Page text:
May 30, 2016 Düsseldorf / Germany
Small steps – big effect
Each of us* generates an average of 10.6 metric tons of CO2 per year – equivalent to the CO2 emissions caused by driving 53,000 km by car. For this reason, we are focusing on “personal footprint” at the start of the European Sustainability Week. Do you know how easy it is to calculate your personal CO2 footprint? Find out more below, including additional information from an expert in this field: Dr. Christa Liedtke leads the research group “Sustainable Production and Consumption” at the Wuppertal Institute for Climate, Environment, Energy.
How can I calculate my CO2 footprint?
A carbon footprint is a measurement of the amount of carbon dioxide (CO2) emissions that is caused over a particular period of time by a person or a company, or over the lifecycle of a product.
Henkel’s CO2 footprint calculator involves a set of simple questions about your lifestyle: Use of electricity and water, consumer behavior, eating habits, and mobility. The footprint calculator enables you to quickly develop a feel for how your daily behavior influences the amount of CO2 emissions your actions cause. And using this tool also helps the Wuppertal Institute for Climate, Environment, Energy to conduct its research on sustainable lifestyles.
Three questions to Dr. Christa Liedtke from the Wuppertal Institute
1. Does my CO2 footprint calculation provide enough information to indicate how sustainable and environmentally-friendly my behavior is?
A CO2 footprint calculator is definitely the most popular indicator of the effect that our behavior has on the environment. But there are also additional calculations to consider, including the calculation of how much space is used to grow food and animal feed, as well as consumption of water and other resources. From a scientific standpoint, it is sensible to combine all of these calculations to understand the full picture. The various effects are often very closely linked, and influence each other. That’s why CO2 footprint is a good starting point.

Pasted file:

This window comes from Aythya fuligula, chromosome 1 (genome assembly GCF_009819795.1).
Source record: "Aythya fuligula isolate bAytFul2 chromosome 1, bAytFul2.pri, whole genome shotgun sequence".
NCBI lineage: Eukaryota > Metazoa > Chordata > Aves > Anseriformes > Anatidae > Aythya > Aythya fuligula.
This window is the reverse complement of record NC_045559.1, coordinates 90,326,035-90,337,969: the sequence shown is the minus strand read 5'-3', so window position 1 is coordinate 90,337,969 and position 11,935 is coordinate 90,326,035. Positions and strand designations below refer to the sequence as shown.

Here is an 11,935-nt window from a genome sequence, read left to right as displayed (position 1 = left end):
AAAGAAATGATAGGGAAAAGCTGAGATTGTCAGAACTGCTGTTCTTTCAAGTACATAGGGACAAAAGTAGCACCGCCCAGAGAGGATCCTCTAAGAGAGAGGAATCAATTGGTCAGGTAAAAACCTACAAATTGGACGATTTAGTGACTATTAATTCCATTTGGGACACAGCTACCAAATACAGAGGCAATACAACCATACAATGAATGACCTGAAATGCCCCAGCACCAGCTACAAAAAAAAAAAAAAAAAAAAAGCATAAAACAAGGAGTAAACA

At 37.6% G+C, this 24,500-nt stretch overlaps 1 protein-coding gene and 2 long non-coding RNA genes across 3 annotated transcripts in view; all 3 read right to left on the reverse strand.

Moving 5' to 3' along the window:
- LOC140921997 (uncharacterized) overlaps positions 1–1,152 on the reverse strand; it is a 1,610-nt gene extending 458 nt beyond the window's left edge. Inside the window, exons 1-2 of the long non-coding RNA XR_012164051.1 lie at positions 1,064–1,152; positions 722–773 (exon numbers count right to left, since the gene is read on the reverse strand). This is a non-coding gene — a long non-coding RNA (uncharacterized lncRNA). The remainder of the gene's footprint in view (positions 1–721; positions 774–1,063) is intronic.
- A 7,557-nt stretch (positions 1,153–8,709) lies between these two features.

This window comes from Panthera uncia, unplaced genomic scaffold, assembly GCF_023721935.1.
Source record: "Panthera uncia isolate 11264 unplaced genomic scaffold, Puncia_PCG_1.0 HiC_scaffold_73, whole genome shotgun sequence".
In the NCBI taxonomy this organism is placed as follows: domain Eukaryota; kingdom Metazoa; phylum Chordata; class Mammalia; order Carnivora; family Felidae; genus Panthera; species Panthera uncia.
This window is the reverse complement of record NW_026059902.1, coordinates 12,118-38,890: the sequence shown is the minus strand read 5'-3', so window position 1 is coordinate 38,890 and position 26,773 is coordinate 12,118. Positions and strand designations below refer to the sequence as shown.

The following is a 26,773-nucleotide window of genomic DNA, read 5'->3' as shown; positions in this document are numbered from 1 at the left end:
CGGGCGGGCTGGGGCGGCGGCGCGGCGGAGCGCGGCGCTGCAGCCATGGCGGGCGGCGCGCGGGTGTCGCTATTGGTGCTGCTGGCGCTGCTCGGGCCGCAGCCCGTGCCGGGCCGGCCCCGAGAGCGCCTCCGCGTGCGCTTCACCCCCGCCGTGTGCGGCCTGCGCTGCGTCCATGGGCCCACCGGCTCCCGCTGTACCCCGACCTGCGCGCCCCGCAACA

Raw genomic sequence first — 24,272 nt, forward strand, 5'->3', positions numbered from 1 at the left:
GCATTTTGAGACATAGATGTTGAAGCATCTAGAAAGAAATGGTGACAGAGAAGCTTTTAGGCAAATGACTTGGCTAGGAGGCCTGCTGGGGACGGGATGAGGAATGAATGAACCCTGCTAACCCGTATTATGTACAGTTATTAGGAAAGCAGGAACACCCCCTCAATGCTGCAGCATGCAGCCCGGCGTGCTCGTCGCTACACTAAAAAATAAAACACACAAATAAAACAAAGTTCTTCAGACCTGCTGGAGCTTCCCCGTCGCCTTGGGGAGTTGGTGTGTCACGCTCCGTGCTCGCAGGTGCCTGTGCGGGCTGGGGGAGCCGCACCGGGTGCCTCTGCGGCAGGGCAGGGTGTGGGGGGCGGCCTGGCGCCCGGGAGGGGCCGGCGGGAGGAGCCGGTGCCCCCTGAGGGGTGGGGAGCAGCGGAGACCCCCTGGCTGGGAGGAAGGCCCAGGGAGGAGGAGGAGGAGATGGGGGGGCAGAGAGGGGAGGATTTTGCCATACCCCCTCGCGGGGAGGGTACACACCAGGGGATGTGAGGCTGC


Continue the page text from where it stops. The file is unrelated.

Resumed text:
2. You conduct research on the topic of "sustainable consumption." What role do you think consumers have to play?
Firstly, I think it is important that consumers change the way they think. There is often the preconception that if consumers just had a bit more information they would start living more sustainably. However, the question should really be: What does our daily life require and how can we integrate sustainable behavior into the way we live? Realistically, nobody has enough time to gather detailed information about every single alternative. That’s why products have to be more sustainable – which means sustainable product design and development must have a high priority.
3. What advice would you give a consumer who wants to live a more sustainable life?
It is important to take one step at a time. You can set yourself a lot of targets, but if the project is too large it will become too difficult to implement. A more sustainable lifestyle starts with small steps. For example, you could take a closer look at your kitchen appliances and question which are really necessary. Around 90% of appliances are used regularly, so one alternative could be to lend these devices to friends – or not to buy them in the first place. Other very simple steps include drinking tap water instead of bottled water, and hanging your clothes up to dry rather than putting them in a dryer. The main thing is to make small changes toward a sustainable life rather than changing your entire lifestyle overnight. It is similar to running: You might only manage a few kilometers in the beginning, but you can then gradually increase the distance.
What is the European Sustainability Week?
The European Sustainability Week will take place from May 30 to June 5, 2016. The aim of this initiative is to draw attention to the importance of sustainable development through a series of activities and campaigns. Henkel is participating for the second time.